October 21, 2020.
Myanmar is undergoing a transition from military to civilian rule since 2011 and government expenditure on health has increased from 1% in 2010 to 3.4% in 2015, still one of the lowest in the Asia-Pacific region. Though health sector decentralization is said to be put in place, the progress so far has not been assessed. There is limited information on how resources are managed and how well is decentralization progressing. The current system favors top-down decision-making, creating vast gaps of expectations between decision-makers and communities in states/regions, townships and villages/wards. In ethnic states, the delivery of health service remains unequal and insufficient due to poor governance, limited budgets, outdated facilities, and lack of supplies and health staff. Moreover, in such resource-poor setting, the gap between community expectations and what service providers can actually offer remains enormous, and needs to be closed.
As Myanmar aims to decentralize, there is limited information about how decentralization is really working on the ground. A coordinated mechanism between national and sub-national governments with technical guidelines could help. Also, health services could be better if local governments had greater autonomy for governing their own human resources, infrastructure, service delivery and budgeting. Understanding service providers’ perspectives and communities’ voices can help reaching the government’s ultimate commitment of delivering Universal Health Coverage.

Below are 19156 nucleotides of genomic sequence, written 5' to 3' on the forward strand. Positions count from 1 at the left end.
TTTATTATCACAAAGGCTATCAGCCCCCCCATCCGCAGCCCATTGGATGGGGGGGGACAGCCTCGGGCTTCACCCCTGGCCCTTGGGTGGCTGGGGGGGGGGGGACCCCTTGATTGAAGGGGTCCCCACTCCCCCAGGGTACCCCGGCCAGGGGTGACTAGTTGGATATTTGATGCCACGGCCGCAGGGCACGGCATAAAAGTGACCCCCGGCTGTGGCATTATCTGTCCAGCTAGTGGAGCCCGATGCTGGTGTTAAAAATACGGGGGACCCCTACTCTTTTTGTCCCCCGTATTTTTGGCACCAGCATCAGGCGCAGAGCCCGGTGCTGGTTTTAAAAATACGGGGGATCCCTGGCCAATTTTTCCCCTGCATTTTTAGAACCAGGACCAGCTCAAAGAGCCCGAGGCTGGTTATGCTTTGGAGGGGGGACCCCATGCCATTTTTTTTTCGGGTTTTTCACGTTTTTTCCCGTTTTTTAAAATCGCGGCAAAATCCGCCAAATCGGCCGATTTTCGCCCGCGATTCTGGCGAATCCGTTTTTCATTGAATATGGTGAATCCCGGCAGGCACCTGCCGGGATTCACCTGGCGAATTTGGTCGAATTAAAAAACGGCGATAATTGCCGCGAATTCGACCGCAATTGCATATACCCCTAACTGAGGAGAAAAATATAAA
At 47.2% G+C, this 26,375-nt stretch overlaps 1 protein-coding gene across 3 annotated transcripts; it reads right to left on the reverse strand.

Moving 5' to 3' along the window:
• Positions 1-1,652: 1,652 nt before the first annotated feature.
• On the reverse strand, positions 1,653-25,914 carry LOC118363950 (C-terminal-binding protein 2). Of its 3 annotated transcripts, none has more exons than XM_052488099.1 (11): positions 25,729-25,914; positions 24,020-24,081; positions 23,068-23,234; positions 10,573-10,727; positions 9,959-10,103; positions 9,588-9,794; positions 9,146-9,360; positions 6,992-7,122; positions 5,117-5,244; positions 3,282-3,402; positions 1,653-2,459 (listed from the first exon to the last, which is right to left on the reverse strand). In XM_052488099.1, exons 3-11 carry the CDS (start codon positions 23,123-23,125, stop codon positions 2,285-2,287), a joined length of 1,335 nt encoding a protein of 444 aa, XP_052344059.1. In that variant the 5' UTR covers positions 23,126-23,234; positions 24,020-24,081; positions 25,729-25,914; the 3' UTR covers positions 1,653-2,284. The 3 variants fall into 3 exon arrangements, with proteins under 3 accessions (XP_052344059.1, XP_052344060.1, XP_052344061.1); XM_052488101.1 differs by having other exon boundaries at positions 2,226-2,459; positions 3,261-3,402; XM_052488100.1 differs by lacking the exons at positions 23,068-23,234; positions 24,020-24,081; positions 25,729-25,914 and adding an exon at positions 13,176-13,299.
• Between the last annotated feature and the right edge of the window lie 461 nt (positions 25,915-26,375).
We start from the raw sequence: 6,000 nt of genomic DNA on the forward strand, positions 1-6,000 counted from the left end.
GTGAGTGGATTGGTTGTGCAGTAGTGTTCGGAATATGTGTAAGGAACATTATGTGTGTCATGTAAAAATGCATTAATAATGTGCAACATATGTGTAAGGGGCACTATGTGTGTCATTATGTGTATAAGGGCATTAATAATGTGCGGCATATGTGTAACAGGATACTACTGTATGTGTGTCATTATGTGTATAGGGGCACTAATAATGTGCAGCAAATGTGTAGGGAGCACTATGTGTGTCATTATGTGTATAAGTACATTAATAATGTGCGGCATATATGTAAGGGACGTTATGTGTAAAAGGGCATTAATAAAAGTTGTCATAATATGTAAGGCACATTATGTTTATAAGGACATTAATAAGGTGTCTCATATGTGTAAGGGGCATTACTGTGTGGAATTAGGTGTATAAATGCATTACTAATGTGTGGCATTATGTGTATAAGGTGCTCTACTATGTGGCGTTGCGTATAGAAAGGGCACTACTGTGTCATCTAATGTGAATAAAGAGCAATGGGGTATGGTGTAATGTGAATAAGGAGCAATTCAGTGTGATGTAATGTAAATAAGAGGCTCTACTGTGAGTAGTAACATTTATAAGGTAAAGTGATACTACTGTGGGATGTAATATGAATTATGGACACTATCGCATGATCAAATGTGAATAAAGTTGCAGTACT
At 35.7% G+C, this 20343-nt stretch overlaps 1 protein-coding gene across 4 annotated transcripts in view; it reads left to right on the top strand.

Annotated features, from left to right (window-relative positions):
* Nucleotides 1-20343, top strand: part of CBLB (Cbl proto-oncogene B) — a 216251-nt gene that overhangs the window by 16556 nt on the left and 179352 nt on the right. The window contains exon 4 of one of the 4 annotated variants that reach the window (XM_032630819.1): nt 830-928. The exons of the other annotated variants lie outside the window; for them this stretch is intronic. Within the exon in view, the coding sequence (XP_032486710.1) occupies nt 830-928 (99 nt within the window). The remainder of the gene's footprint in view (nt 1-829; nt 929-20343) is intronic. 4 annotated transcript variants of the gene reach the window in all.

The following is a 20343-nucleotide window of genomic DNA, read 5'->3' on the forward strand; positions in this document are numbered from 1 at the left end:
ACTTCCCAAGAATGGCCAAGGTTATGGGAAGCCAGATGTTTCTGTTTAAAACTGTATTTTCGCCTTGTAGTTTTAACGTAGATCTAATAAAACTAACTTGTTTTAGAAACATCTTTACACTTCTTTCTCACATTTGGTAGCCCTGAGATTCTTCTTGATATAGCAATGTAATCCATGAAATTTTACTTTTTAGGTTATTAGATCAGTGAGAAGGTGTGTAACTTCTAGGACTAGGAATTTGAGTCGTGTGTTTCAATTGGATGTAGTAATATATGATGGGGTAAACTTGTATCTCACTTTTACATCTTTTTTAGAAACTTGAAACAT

The talk relies on a survey conducted with 2,800 households by University of Toronto under the K4DM Initiative with local partners in Myanmar’s ethnic states of Chin, Kachin, and Kayin to understand the voices of the communities and the perspectives of the health service providers.
Dr. Myat (Crystal) Pan Hmone, founder of M&PH Research Consult and Technical Advisor for the IDRC Public Service Delivery Project, University of Toronto – Myanmar Institute of Peace & Security.
Prof. Jacques Bertrand, Professor of Political Science, University of Toronto, focuses on ethnic conflict, nationalism, and democratic politics in Southeast Asia.